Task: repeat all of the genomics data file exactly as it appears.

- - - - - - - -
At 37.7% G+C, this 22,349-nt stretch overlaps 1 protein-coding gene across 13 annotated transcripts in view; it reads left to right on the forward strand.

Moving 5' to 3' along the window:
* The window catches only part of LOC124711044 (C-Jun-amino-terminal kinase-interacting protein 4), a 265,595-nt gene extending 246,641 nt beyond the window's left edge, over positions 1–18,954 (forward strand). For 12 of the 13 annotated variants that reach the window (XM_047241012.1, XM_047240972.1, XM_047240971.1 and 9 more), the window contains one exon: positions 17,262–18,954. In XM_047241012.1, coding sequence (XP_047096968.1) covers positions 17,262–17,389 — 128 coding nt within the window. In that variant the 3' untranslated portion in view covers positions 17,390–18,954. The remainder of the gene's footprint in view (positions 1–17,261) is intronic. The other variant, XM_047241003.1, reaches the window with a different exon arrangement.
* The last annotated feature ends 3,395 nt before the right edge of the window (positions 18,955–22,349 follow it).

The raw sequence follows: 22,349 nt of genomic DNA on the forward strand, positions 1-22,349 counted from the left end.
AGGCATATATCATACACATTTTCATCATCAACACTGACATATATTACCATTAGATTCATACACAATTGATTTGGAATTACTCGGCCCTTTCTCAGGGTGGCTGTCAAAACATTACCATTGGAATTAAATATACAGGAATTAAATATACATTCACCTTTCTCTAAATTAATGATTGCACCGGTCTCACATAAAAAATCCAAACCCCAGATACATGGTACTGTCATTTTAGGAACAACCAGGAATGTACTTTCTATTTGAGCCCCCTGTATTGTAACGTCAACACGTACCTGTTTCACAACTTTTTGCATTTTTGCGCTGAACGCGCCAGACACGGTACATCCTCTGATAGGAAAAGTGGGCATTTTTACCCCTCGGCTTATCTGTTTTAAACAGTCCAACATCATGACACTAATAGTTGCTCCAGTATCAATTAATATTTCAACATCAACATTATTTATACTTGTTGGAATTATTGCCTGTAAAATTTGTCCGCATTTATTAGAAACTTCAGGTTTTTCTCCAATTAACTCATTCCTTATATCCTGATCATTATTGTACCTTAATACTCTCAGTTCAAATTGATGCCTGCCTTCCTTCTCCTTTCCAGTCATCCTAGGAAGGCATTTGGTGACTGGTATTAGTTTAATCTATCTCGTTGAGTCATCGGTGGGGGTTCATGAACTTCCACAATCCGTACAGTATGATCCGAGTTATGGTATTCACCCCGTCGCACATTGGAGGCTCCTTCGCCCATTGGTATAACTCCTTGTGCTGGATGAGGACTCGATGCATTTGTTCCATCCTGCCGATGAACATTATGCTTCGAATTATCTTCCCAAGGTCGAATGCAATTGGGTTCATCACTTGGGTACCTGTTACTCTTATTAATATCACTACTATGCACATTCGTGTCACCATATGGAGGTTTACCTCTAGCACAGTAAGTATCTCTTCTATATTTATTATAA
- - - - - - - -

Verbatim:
At 37.7% G+C, this 22,349-nt stretch overlaps 1 protein-coding gene across 13 annotated transcripts in view; it reads left to right on the forward strand.

Moving 5' to 3' along the window:
* The window catches only part of LOC124711044 (C-Jun-amino-terminal kinase-interacting protein 4), a 265,595-nt gene extending 246,641 nt beyond the window's left edge, over positions 1–18,954 (forward strand). For 12 of the 13 annotated variants that reach the window (XM_047241012.1, XM_047240972.1, XM_047240971.1 and 9 more), the window contains one exon: positions 17,262–18,954. In XM_047241012.1, coding sequence (XP_047096968.1) covers positions 17,262–17,389 — 128 coding nt within the window. In that variant the 3' untranslated portion in view covers positions 17,390–18,954. The remainder of the gene's footprint in view (positions 1–17,261) is intronic. The other variant, XM_047241003.1, reaches the window with a different exon arrangement.
* The last annotated feature ends 3,395 nt before the right edge of the window (positions 18,955–22,349 follow it).

The raw sequence follows: 22,349 nt of genomic DNA on the forward strand, positions 1-22,349 counted from the left end.
AGGCATATATCATACACATTTTCATCATCAACACTGACATATATTACCATTAGATTCATACACAATTGATTTGGAATTACTCGGCCCTTTCTCAGGGTGGCTGTCAAAACATTACCATTGGAATTAAATATACAGGAATTAAATATACATTCACCTTTCTCTAAATTAATGATTGCACCGGTCTCACATAAAAAATCCAAACCCCAGATACATGGTACTGTCATTTTAGGAACAACCAGGAATGTACTTTCTATTTGAGCCCCCTGTATTGTAACGTCAACACGTACCTGTTTCACAACTTTTTGCATTTTTGCGCTGAACGCGCCAGACACGGTACATCCTCTGATAGGAAAAGTGGGCATTTTTACCCCTCGGCTTATCTGTTTTAAACAGTCCAACATCATGACACTAATAGTTGCTCCAGTATCAATTAATATTTCAACATCAACATTATTTATACTTGTTGGAATTATTGCCTGTAAAATTTGTCCGCATTTATTAGAAACTTCAGGTTTTTCTCCAATTAACTCATTCCTTATATCCTGATCATTATTGTACCTTAATACTCTCAGTTCAAATTGATGCCTGCCTTCCTTCTCCTTTCCAGTCATCCTAGGAAGGCATTTGGTGACTGGTATTAGTTTAATCTATCTCGTTGAGTCATCGGTGGGGGTTCATGAACTTCCACAATCCGTACAGTATGATCCGAGTTATGGTATTCACCCCGTCGCACATTGGAGGCTCCTTCGCCCATTGGTATAACTCCTTGTGCTGGATGAGGACTCGATGCATTTGTTCCATCCTGCCGATGAACATTATGCTTCGAATTATCTTCCCAAGGTCGAATGCAATTGGGTTCATCACTTGGGTACCTGTTACTCTTATTAATATCACTACTATGCACATTCGTGTCACCATATGGAGGTTTACCTCTAGCACAGTAAGTATCTCTTCTATATTTATTATAA